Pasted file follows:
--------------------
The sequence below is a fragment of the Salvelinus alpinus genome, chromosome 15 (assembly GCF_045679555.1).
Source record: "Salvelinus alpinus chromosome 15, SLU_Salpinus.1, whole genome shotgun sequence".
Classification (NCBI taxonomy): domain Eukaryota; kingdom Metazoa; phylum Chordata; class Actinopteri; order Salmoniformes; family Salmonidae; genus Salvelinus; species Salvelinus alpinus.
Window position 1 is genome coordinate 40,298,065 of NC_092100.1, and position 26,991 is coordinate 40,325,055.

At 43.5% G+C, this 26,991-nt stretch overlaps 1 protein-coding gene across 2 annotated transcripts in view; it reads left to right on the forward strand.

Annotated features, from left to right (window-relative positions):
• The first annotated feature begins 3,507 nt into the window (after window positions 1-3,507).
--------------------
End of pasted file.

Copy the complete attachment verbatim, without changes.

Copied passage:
The sequence below is a fragment of the Salvelinus alpinus genome, chromosome 15 (assembly GCF_045679555.1).
Source record: "Salvelinus alpinus chromosome 15, SLU_Salpinus.1, whole genome shotgun sequence".
Classification (NCBI taxonomy): domain Eukaryota; kingdom Metazoa; phylum Chordata; class Actinopteri; order Salmoniformes; family Salmonidae; genus Salvelinus; species Salvelinus alpinus.
Window position 1 is genome coordinate 40,298,065 of NC_092100.1, and position 26,991 is coordinate 40,325,055.

At 43.5% G+C, this 26,991-nt stretch overlaps 1 protein-coding gene across 2 annotated transcripts in view; it reads left to right on the forward strand.

Annotated features, from left to right (window-relative positions):
• The first annotated feature begins 3,507 nt into the window (after window positions 1-3,507).